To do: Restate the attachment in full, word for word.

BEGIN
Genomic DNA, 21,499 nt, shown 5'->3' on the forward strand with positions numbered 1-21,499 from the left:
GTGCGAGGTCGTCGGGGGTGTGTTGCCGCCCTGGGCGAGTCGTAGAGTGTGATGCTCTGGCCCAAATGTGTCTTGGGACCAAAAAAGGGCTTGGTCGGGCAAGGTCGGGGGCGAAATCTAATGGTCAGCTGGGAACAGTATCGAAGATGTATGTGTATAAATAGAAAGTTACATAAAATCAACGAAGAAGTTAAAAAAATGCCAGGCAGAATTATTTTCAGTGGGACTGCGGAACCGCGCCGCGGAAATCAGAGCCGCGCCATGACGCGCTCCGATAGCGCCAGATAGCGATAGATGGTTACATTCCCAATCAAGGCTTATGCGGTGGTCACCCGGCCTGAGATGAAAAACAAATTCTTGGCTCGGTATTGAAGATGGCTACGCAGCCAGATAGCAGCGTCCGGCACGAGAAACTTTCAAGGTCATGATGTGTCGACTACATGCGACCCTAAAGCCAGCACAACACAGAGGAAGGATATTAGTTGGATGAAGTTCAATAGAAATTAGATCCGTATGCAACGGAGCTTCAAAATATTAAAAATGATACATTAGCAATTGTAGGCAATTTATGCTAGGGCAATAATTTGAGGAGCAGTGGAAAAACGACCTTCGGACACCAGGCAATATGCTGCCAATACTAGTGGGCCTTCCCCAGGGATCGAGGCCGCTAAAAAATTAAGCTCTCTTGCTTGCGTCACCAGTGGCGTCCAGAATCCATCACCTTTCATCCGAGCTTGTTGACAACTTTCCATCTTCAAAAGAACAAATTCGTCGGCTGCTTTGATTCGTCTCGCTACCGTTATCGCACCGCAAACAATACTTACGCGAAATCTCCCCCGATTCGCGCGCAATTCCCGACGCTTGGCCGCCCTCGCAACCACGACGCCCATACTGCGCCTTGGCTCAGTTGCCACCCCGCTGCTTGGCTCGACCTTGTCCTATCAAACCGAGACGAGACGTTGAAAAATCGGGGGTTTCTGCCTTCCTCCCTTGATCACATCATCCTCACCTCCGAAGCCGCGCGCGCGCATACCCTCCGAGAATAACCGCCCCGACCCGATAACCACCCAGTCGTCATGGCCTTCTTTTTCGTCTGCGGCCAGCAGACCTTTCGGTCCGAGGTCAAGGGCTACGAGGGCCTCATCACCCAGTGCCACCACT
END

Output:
Genomic DNA, 21,499 nt, shown 5'->3' on the forward strand with positions numbered 1-21,499 from the left:
GTGCGAGGTCGTCGGGGGTGTGTTGCCGCCCTGGGCGAGTCGTAGAGTGTGATGCTCTGGCCCAAATGTGTCTTGGGACCAAAAAAGGGCTTGGTCGGGCAAGGTCGGGGGCGAAATCTAATGGTCAGCTGGGAACAGTATCGAAGATGTATGTGTATAAATAGAAAGTTACATAAAATCAACGAAGAAGTTAAAAAAATGCCAGGCAGAATTATTTTCAGTGGGACTGCGGAACCGCGCCGCGGAAATCAGAGCCGCGCCATGACGCGCTCCGATAGCGCCAGATAGCGATAGATGGTTACATTCCCAATCAAGGCTTATGCGGTGGTCACCCGGCCTGAGATGAAAAACAAATTCTTGGCTCGGTATTGAAGATGGCTACGCAGCCAGATAGCAGCGTCCGGCACGAGAAACTTTCAAGGTCATGATGTGTCGACTACATGCGACCCTAAAGCCAGCACAACACAGAGGAAGGATATTAGTTGGATGAAGTTCAATAGAAATTAGATCCGTATGCAACGGAGCTTCAAAATATTAAAAATGATACATTAGCAATTGTAGGCAATTTATGCTAGGGCAATAATTTGAGGAGCAGTGGAAAAACGACCTTCGGACACCAGGCAATATGCTGCCAATACTAGTGGGCCTTCCCCAGGGATCGAGGCCGCTAAAAAATTAAGCTCTCTTGCTTGCGTCACCAGTGGCGTCCAGAATCCATCACCTTTCATCCGAGCTTGTTGACAACTTTCCATCTTCAAAAGAACAAATTCGTCGGCTGCTTTGATTCGTCTCGCTACCGTTATCGCACCGCAAACAATACTTACGCGAAATCTCCCCCGATTCGCGCGCAATTCCCGACGCTTGGCCGCCCTCGCAACCACGACGCCCATACTGCGCCTTGGCTCAGTTGCCACCCCGCTGCTTGGCTCGACCTTGTCCTATCAAACCGAGACGAGACGTTGAAAAATCGGGGGTTTCTGCCTTCCTCCCTTGATCACATCATCCTCACCTCCGAAGCCGCGCGCGCGCATACCCTCCGAGAATAACCGCCCCGACCCGATAACCACCCAGTCGTCATGGCCTTCTTTTTCGTCTGCGGCCAGCAGACCTTTCGGTCCGAGGTCAAGGGCTACGAGGGCCTCATCACCCAGTGCCACCACT